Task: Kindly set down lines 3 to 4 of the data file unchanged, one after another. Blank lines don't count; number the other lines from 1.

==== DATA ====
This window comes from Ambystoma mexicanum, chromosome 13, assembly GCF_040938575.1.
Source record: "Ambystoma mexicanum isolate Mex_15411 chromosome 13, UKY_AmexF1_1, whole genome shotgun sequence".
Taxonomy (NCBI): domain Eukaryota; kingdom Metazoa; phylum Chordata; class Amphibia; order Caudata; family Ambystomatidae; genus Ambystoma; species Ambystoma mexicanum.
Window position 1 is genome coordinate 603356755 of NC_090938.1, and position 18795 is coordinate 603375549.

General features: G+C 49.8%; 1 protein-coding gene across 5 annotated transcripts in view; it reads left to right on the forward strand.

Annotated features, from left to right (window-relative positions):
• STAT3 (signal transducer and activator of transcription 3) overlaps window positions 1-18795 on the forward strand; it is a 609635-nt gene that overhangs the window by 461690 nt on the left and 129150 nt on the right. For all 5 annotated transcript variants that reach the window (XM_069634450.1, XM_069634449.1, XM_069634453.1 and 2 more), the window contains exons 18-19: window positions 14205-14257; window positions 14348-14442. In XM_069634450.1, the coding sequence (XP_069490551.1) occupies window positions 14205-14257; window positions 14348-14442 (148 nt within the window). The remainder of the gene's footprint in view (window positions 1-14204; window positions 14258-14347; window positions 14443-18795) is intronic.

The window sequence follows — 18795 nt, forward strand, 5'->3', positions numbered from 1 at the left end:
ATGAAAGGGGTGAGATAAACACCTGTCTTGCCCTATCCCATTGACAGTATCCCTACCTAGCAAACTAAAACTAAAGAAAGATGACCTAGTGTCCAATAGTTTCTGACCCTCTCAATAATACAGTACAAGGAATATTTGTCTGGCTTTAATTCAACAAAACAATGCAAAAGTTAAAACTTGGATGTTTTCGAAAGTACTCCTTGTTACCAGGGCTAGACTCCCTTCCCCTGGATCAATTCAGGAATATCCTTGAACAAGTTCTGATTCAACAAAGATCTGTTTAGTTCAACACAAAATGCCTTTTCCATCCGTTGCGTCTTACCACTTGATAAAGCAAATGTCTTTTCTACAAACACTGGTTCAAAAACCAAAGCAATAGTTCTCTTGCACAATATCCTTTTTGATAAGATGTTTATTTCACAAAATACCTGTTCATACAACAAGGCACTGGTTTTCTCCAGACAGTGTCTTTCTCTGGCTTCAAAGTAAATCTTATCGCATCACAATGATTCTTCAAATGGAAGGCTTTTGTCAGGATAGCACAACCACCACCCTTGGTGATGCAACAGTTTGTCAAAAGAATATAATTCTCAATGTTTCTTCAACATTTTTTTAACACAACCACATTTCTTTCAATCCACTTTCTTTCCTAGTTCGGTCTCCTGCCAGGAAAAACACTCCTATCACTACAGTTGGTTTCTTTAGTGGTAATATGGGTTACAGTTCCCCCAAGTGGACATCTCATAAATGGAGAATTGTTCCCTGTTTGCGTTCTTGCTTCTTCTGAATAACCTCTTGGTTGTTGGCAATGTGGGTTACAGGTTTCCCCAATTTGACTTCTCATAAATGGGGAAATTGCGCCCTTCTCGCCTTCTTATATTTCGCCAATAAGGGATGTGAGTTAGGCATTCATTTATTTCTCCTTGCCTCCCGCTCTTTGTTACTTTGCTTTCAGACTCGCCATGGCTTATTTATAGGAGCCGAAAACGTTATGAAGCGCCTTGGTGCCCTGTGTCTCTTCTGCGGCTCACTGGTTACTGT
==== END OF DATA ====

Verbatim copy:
Taxonomy (NCBI): domain Eukaryota; kingdom Metazoa; phylum Chordata; class Amphibia; order Caudata; family Ambystomatidae; genus Ambystoma; species Ambystoma mexicanum.
Window position 1 is genome coordinate 603356755 of NC_090938.1, and position 18795 is coordinate 603375549.